Rhonda told me once: “Listen Beth, opera is not going to work for you. You got to give up that dream. It’s not that you don’t have voice for it. It’s that, you being a songwriter in heart, you should keep writing material on your own. You cannot do that in classical music. You have to respect it to the letter, how it is written and everything about it. That’s why, I don’t think you will be happy in a long run doing that.” So I have listened to her and really dove into songwriting. But I also really wanted to become strong and healthy singer. So, at sixteen I joined another coach. His name is Bob Corff and I worked with him all through my life. There are days, when I work with him five days a week, when I home from the road. But there are also periods, where we don’t see each other at all. He has been incredible coach to me. Everything from proper warm up to warm down. Not many people know, but warm down is actually more important for your voice than warming up. Same as proper breathing or placement, so when you are performing, you are not harming your voice. He really believes that as we get older, singers are supposed to get better. Those who don’t, often don’t take care of it. It is also important to be quiet between shows, speaking as little as possible or never drinking coffee or having sugar. Making sure you have humid air in your dressing room is also crucial. I need a humidifier in a hotel room or on the bus, to make sure the air is moist. Knowing me, if I have vocal problems, it really affects my mood and I get into major anxiety, which screws my ability to work with others.
If you try to give people what they want, you will lose your artistic truth and become a company making the same product. Your audience will become bored and it’s often too late to change it
Gear & lyrics
Could you please mention to us some of the microphones brands that you rely on?
There are certain microphones that I like, but my favorite one is wireless from Sennheiser. But in the studio I use a lot of tube mics. Those work best for my voice, because they capture the big fat low end. They can also handle a lot of power on them, so there is not much compression needed. When you hear vocals, with a lot of compression, it takes away natural ring in the voice. It’s important not to lose that, when you are performing on the record. You don’t want to hear just the tone. You want to hear the ring in the tone, the soul in the tone.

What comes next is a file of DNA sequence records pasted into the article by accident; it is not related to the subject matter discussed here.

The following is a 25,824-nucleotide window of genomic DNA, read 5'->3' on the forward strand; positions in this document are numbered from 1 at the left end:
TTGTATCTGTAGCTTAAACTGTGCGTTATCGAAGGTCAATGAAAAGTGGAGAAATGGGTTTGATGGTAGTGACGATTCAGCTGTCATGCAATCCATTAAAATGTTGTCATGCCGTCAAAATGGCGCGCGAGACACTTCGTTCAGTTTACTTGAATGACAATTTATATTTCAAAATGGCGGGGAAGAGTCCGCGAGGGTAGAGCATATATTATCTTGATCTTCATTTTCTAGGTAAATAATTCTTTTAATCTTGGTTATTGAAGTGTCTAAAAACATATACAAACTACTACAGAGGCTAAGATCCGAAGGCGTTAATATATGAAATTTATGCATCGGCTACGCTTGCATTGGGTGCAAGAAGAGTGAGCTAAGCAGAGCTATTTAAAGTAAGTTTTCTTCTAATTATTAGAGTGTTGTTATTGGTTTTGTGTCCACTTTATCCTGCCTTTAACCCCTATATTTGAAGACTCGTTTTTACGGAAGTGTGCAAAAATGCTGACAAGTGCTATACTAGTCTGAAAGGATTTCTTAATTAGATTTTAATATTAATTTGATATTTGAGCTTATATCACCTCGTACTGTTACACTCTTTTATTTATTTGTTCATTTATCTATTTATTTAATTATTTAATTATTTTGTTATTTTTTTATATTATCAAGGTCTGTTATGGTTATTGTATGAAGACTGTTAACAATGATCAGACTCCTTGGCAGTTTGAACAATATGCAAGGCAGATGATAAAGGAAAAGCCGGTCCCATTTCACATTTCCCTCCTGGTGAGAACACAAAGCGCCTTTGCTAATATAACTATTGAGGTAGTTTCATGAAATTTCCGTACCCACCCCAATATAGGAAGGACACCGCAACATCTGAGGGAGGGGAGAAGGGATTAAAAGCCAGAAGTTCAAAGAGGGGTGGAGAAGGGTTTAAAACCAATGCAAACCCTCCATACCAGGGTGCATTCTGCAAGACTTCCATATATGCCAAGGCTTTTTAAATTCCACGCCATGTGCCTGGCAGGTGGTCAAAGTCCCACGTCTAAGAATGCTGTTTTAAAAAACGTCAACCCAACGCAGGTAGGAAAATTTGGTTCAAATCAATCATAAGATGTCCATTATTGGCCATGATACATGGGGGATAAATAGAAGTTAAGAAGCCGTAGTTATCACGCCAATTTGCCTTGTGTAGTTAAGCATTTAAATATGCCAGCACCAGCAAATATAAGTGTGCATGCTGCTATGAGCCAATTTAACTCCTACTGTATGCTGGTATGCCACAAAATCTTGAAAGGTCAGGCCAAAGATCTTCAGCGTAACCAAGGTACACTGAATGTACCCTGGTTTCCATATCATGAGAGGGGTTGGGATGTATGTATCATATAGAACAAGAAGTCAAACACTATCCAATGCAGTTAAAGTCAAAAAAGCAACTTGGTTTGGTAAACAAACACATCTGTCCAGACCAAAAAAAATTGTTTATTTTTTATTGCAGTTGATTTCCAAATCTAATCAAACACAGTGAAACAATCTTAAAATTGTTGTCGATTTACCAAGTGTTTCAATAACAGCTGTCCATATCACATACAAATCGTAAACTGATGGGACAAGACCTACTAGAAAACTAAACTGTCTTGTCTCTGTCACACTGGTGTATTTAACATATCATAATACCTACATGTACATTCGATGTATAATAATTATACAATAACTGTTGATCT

Next to the singing, you are also multi-instrumentalist. We already mentioned cello, but I tend to assume you write a lot with piano and guitar. So, are there some instruments which are for that reason in your collection for years?
I am really open, when it comes to guitars. I have one electric guitar, which is Stratocaster from Jeff Beck’s series. Next to that, I have number of acoustic guitars. Usually, when I am writing, I will use a piano, but the second option would be my acoustic guitars. I like mainly the brand called Guild, but I am pretty open to the whole thing with acoustic guitars. It doesn’t really matter to me much, but I mean the warmer and rounder the tone, the better. However, within acoustic basses, I would go only for Ibanez. I do have few electric basses, but I prefer acoustic basses WAY more. It’s probably because of the fact, I was a cellist. So I like that very resonant fat warm sound and I also like using bronze strings, because there are bronze strings on the cello. It could be a comfort thing, but Ibanez is amazing in that.
There is one question which I wanted to ask you for a long time. Looking at a Seesaw cover, I was always wondering if you and Joe might have been influenced for a cover by B.B. King’s Live at Tthe Regal, which Joe Bonamassa loves, as he once told me during an interview?
Oh no. I have never owned any of the B.B. King albums. I think that’s more of Joe Bonamassa thing and I think that idea for the cover was Joe’s idea. I was not even aware of that. (Laugh)
Because of this interview, I was carefully going through your discography and especially the lyrics, which are very inspirational for your fans. Therefore I would like to ask you if the inspiration is coming mainly from your personal experiences or are you also gathering ideas from the stories of your close friends?